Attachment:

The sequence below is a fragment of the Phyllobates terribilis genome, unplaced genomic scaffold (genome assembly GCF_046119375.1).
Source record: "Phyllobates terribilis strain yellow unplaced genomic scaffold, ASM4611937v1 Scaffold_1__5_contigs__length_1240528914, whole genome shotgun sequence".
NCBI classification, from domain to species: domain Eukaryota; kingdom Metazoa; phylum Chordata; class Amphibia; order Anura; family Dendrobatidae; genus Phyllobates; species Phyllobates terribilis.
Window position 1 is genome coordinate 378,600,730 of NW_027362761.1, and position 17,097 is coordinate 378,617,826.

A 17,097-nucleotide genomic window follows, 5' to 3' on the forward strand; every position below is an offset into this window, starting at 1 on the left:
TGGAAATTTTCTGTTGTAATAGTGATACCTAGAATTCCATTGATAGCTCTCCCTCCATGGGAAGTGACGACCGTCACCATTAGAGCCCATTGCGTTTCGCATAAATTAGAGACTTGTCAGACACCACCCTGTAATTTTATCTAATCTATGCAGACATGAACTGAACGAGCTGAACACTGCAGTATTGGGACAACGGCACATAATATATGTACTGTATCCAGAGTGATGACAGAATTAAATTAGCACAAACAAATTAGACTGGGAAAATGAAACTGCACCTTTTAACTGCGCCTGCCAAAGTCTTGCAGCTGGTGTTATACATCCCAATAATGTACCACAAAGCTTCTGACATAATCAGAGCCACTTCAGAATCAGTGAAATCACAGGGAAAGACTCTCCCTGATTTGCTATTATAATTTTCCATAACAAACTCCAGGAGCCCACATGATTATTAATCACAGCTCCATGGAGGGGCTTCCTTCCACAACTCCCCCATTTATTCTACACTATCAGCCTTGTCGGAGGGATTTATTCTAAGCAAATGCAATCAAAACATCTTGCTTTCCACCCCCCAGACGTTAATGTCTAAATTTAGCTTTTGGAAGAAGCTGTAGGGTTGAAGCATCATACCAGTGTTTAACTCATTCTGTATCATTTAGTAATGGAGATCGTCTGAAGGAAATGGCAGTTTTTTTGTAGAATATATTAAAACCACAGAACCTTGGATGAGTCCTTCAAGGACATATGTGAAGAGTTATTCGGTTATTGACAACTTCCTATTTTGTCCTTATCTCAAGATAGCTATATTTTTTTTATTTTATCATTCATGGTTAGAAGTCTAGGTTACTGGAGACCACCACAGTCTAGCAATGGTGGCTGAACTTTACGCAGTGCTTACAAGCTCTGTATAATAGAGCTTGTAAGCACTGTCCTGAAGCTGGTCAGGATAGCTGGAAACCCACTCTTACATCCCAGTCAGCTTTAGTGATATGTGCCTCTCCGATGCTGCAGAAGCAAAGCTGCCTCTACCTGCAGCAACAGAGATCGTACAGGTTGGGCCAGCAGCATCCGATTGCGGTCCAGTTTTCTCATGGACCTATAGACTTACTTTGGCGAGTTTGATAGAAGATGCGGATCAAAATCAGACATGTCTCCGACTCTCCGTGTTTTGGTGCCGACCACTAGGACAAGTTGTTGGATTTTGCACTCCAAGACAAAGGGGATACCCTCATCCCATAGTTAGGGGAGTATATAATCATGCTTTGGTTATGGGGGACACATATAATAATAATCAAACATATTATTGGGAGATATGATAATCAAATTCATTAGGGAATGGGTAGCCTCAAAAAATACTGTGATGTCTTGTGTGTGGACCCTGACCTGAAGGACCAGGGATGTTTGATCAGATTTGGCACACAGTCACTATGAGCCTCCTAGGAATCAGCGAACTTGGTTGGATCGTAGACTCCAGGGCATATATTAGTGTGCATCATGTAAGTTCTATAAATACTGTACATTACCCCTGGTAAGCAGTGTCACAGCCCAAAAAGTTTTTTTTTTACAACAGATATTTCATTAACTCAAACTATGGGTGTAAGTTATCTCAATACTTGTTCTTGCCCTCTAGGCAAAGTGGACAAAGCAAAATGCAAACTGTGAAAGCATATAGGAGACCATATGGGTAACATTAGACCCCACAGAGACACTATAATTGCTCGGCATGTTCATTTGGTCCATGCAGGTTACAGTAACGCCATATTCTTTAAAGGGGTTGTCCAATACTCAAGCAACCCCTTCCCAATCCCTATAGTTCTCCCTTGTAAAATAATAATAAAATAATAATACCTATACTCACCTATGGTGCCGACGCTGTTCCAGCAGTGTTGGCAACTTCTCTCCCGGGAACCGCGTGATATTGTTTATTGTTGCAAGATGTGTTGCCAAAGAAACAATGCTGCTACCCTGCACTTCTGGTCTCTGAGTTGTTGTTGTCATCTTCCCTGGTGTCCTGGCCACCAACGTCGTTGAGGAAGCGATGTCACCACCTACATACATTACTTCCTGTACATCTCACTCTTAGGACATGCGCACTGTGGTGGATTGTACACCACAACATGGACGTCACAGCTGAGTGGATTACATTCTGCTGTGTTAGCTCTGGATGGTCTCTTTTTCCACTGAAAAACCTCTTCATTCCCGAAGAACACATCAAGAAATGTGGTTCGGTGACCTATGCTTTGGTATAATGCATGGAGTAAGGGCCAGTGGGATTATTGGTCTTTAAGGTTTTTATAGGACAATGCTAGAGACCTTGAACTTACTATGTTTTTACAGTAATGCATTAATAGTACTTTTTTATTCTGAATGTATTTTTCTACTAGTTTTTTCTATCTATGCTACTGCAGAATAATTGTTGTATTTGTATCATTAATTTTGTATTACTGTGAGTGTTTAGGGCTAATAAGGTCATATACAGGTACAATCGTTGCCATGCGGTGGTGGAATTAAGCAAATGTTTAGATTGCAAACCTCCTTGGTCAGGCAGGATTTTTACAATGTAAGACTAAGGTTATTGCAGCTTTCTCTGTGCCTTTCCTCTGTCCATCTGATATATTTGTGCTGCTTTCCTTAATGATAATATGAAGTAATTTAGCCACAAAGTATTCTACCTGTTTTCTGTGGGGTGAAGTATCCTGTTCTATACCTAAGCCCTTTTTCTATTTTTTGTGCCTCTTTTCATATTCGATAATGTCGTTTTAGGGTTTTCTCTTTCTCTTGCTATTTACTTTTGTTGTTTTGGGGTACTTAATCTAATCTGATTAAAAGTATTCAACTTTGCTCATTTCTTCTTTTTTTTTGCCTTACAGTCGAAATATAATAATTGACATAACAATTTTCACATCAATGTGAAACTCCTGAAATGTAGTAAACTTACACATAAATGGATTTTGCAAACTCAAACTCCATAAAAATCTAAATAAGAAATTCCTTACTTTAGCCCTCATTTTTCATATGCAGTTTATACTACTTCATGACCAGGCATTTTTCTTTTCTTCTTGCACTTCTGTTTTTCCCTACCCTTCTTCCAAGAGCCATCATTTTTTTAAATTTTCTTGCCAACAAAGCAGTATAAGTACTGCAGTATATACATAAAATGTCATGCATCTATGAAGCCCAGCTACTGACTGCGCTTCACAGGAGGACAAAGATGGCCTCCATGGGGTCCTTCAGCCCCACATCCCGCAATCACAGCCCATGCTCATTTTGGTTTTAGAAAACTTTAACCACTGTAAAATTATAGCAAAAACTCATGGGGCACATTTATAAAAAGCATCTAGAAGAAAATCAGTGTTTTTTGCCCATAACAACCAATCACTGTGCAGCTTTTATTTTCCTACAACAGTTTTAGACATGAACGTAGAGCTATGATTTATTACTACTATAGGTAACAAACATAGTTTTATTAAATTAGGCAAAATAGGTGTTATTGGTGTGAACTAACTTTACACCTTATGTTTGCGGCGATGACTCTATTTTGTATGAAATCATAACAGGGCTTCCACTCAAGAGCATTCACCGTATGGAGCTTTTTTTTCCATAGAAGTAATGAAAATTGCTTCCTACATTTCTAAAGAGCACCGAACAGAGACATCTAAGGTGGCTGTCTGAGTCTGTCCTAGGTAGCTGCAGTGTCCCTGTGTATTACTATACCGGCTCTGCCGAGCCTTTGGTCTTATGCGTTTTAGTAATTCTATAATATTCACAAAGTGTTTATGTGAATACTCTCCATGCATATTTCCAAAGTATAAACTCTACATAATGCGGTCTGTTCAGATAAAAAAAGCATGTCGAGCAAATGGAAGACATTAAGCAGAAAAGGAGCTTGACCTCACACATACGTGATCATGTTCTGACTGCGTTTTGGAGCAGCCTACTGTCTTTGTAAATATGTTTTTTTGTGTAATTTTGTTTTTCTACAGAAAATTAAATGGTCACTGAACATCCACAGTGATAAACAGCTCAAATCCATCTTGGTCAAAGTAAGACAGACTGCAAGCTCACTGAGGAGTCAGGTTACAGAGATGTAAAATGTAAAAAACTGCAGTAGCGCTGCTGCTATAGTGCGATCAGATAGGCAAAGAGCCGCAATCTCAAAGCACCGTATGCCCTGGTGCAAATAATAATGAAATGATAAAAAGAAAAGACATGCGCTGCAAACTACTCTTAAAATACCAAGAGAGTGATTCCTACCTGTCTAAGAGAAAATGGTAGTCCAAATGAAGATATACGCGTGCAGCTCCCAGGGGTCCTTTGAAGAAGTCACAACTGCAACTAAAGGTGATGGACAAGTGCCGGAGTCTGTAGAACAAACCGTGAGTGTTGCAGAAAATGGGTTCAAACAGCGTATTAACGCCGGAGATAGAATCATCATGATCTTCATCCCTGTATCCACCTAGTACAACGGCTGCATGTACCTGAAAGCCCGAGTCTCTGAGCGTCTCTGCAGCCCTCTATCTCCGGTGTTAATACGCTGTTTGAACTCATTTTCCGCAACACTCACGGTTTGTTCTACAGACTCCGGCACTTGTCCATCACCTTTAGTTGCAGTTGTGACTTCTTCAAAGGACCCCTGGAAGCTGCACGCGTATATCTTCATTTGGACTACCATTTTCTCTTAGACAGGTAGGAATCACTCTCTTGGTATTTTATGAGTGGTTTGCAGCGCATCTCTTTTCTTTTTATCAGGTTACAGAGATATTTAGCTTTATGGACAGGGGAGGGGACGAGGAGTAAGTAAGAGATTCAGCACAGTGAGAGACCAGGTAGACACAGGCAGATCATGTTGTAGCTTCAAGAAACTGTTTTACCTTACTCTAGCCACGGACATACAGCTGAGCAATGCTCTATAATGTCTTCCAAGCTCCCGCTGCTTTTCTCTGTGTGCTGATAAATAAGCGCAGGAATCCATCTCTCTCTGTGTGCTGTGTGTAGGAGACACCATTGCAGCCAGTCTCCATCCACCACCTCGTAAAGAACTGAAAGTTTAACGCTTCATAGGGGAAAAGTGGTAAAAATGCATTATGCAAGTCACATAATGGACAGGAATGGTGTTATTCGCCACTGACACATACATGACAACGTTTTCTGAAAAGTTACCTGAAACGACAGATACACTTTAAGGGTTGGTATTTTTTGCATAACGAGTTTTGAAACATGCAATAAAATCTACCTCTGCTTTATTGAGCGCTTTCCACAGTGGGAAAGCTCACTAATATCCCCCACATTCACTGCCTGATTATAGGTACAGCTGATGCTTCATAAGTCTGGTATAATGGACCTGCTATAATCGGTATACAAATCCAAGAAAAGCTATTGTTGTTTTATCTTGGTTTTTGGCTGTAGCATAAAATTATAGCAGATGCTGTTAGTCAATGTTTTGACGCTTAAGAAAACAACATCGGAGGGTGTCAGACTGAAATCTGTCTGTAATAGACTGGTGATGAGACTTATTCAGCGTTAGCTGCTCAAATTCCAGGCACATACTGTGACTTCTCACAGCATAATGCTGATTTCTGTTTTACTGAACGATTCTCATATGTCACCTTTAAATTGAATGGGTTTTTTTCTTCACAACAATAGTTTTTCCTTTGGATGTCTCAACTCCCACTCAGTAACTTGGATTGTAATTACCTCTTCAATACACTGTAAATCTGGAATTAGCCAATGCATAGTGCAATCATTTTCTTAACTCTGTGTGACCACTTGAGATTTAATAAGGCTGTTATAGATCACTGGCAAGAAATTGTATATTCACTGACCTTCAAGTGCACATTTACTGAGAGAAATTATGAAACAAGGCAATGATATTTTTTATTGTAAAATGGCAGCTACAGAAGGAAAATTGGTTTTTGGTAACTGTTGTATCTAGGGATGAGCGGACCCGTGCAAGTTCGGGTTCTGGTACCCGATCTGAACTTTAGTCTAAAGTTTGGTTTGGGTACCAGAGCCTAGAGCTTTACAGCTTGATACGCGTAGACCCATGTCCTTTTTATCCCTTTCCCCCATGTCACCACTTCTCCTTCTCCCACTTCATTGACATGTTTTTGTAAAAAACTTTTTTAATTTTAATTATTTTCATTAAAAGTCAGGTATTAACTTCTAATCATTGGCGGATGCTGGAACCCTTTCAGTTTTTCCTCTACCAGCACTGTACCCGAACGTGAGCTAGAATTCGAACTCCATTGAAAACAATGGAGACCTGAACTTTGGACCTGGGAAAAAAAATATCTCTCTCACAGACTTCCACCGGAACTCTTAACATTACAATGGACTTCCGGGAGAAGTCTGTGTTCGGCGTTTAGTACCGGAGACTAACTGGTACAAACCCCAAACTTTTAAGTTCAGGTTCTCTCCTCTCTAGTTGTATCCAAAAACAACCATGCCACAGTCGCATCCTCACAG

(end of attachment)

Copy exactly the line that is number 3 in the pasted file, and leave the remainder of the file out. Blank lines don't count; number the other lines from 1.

NCBI classification, from domain to species: domain Eukaryota; kingdom Metazoa; phylum Chordata; class Amphibia; order Anura; family Dendrobatidae; genus Phyllobates; species Phyllobates terribilis.